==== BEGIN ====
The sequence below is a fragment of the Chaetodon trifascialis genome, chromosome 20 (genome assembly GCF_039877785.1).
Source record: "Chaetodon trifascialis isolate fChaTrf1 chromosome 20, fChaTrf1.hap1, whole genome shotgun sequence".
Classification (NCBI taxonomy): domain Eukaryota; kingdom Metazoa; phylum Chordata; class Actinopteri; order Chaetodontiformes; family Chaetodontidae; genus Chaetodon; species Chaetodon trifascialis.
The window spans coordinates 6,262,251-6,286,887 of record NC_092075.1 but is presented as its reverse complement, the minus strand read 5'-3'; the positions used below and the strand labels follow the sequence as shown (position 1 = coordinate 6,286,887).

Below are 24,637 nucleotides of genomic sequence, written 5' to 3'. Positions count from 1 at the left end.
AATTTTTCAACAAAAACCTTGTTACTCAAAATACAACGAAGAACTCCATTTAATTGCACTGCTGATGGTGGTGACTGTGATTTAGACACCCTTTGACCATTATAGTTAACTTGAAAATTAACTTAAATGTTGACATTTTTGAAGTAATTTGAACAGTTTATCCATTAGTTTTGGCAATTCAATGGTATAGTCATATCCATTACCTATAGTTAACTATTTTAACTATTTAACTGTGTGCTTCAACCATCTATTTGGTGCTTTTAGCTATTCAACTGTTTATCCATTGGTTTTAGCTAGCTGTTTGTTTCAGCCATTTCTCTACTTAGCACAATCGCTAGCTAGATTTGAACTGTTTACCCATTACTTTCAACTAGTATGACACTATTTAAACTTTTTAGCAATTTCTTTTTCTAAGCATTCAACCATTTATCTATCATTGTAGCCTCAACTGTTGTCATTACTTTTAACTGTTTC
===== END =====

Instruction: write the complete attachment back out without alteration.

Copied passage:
The sequence below is a fragment of the Chaetodon trifascialis genome, chromosome 20 (genome assembly GCF_039877785.1).
Source record: "Chaetodon trifascialis isolate fChaTrf1 chromosome 20, fChaTrf1.hap1, whole genome shotgun sequence".
Classification (NCBI taxonomy): domain Eukaryota; kingdom Metazoa; phylum Chordata; class Actinopteri; order Chaetodontiformes; family Chaetodontidae; genus Chaetodon; species Chaetodon trifascialis.
The window spans coordinates 6,262,251-6,286,887 of record NC_092075.1 but is presented as its reverse complement, the minus strand read 5'-3'; the positions used below and the strand labels follow the sequence as shown (position 1 = coordinate 6,286,887).

Below are 24,637 nucleotides of genomic sequence, written 5' to 3'. Positions count from 1 at the left end.
AATTTTTCAACAAAAACCTTGTTACTCAAAATACAACGAAGAACTCCATTTAATTGCACTGCTGATGGTGGTGACTGTGATTTAGACACCCTTTGACCATTATAGTTAACTTGAAAATTAACTTAAATGTTGACATTTTTGAAGTAATTTGAACAGTTTATCCATTAGTTTTGGCAATTCAATGGTATAGTCATATCCATTACCTATAGTTAACTATTTTAACTATTTAACTGTGTGCTTCAACCATCTATTTGGTGCTTTTAGCTATTCAACTGTTTATCCATTGGTTTTAGCTAGCTGTTTGTTTCAGCCATTTCTCTACTTAGCACAATCGCTAGCTAGATTTGAACTGTTTACCCATTACTTTCAACTAGTATGACACTATTTAAACTTTTTAGCAATTTCTTTTTCTAAGCATTCAACCATTTATCTATCATTGTAGCCTCAACTGTTGTCATTACTTTTAACTGTTTC